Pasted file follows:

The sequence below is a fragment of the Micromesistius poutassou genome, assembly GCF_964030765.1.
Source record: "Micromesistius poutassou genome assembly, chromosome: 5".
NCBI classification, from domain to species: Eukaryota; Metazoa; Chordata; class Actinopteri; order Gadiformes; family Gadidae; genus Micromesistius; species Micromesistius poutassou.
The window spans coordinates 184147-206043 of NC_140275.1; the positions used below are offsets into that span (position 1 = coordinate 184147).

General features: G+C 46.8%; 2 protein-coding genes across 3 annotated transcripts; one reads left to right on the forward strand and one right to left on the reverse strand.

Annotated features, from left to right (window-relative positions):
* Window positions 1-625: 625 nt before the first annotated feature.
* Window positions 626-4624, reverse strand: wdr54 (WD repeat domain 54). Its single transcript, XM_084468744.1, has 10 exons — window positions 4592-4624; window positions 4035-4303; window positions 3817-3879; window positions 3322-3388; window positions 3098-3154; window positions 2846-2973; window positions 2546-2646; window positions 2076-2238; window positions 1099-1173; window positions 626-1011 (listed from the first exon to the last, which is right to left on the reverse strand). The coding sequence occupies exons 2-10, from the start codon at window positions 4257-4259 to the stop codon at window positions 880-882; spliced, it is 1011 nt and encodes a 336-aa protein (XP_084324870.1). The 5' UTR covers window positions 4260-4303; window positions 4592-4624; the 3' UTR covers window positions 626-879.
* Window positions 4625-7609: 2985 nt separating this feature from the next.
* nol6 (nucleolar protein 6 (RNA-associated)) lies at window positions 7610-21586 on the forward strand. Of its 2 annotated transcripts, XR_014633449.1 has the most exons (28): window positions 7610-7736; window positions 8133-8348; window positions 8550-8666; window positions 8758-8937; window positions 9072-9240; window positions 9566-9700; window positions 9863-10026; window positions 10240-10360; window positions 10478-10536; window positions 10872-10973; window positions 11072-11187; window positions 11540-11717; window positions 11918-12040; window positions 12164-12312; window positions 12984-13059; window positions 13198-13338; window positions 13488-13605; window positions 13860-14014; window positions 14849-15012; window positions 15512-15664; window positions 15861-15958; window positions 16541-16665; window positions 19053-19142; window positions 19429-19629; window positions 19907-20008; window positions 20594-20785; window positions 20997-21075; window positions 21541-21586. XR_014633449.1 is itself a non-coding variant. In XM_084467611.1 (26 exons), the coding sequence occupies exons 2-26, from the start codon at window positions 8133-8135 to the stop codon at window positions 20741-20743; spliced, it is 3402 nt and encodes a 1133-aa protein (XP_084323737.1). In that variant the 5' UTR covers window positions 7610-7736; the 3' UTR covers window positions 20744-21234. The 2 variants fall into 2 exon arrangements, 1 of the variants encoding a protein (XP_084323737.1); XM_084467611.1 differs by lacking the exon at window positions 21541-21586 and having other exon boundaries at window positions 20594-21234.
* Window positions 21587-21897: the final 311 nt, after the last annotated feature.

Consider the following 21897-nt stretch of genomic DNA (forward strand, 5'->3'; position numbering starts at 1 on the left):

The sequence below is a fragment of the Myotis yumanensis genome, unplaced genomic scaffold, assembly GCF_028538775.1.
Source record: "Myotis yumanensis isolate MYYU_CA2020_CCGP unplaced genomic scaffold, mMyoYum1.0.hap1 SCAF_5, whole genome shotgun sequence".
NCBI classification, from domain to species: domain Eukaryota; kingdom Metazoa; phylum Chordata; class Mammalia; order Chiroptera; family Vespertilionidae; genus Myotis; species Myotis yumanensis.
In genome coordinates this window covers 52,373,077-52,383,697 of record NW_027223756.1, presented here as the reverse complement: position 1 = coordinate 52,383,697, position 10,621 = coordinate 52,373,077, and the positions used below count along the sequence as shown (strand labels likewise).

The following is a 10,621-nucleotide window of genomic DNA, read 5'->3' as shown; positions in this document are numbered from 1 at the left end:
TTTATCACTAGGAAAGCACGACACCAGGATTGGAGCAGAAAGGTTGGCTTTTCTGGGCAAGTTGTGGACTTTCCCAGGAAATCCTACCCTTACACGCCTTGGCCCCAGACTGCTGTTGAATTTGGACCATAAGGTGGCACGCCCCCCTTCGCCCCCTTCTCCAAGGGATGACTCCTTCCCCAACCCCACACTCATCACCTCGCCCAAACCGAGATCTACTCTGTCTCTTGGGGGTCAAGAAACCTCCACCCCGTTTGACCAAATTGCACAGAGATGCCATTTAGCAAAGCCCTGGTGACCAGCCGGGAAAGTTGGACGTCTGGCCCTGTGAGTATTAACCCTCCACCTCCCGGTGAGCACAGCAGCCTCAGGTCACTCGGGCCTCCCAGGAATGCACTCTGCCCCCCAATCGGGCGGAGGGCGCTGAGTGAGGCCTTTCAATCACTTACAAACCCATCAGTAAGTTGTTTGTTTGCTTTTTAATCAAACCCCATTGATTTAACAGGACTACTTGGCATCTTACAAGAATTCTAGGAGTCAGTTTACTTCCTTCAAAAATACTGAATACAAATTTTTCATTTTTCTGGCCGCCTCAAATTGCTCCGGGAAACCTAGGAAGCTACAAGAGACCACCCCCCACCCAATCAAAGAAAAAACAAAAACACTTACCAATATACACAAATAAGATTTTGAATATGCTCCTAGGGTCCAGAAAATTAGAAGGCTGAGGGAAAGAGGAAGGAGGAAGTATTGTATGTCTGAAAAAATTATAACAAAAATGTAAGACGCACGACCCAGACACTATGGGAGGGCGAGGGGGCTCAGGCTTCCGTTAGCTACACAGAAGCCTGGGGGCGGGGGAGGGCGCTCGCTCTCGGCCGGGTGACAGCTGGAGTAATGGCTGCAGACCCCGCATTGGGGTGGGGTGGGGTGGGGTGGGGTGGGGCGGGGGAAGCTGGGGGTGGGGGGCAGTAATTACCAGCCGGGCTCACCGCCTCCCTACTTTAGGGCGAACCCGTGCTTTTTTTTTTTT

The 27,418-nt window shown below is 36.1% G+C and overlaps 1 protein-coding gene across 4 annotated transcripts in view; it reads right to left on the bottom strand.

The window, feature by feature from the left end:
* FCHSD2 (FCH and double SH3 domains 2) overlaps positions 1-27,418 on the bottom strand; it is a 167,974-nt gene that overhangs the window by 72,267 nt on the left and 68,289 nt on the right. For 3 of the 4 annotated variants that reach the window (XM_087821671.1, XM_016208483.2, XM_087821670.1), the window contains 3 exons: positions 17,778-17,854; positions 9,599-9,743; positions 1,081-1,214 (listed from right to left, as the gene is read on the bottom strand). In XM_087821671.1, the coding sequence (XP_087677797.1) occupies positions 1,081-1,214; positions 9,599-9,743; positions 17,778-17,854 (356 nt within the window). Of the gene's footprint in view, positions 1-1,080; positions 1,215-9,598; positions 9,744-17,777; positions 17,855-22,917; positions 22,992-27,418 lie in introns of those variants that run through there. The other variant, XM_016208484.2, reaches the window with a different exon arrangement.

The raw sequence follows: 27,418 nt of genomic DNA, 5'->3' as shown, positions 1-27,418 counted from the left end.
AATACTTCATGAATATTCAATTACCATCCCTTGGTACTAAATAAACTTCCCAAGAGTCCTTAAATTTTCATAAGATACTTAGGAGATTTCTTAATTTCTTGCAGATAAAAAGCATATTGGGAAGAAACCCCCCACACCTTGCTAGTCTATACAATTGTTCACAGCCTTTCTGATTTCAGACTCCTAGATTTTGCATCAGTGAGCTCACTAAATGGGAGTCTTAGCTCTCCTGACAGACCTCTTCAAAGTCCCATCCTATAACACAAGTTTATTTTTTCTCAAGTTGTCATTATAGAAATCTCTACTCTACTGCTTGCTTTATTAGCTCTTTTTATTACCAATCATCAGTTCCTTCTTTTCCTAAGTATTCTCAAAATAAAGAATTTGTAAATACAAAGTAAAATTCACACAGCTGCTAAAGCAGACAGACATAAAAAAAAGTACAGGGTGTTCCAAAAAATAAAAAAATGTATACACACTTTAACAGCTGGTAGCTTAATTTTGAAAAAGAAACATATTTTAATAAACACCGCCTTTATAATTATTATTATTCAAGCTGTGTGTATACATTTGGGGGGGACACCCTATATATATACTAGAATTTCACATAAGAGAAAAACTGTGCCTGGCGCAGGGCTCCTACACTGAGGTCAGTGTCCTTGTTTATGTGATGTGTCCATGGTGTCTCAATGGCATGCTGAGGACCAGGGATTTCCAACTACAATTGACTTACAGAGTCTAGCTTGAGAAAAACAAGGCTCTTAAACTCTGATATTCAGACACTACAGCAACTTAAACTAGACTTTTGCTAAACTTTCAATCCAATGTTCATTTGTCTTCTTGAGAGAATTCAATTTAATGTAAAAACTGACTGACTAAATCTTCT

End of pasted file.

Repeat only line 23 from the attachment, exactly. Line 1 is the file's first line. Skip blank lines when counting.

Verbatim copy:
AATACTTCATGAATATTCAATTACCATCCCTTGGTACTAAATAAACTTCCCAAGAGTCCTTAAATTTTCATAAGATACTTAGGAGATTTCTTAATTTCTTGCAGATAAAAAGCATATTGGGAAGAAACCCCCCACACCTTGCTAGTCTATACAATTGTTCACAGCCTTTCTGATTTCAGACTCCTAGATTTTGCATCAGTGAGCTCACTAAATGGGAGTCTTAGCTCTCCTGACAGACCTCTTCAAAGTCCCATCCTATAACACAAGTTTATTTTTTCTCAAGTTGTCATTATAGAAATCTCTACTCTACTGCTTGCTTTATTAGCTCTTTTTATTACCAATCATCAGTTCCTTCTTTTCCTAAGTATTCTCAAAATAAAGAATTTGTAAATACAAAGTAAAATTCACACAGCTGCTAAAGCAGACAGACATAAAAAAAAGTACAGGGTGTTCCAAAAAATAAAAAAATGTATACACACTTTAACAGCTGGTAGCTTAATTTTGAAAAAGAAACATATTTTAATAAACACCGCCTTTATAATTATTATTATTCAAGCTGTGTGTATACATTTGGGGGGGACACCCTATATATATACTAGAATTTCACATAAGAGAAAAACTGTGCCTGGCGCAGGGCTCCTACACTGAGGTCAGTGTCCTTGTTTATGTGATGTGTCCATGGTGTCTCAATGGCATGCTGAGGACCAGGGATTTCCAACTACAATTGACTTACAGAGTCTAGCTTGAGAAAAACAAGGCTCTTAAACTCTGATATTCAGACACTACAGCAACTTAAACTAGACTTTTGCTAAACTTTCAATCCAATGTTCATTTGTCTTCTTGAGAGAATTCAATTTAATGTAAAAACTGACTGACTAAATCTTCT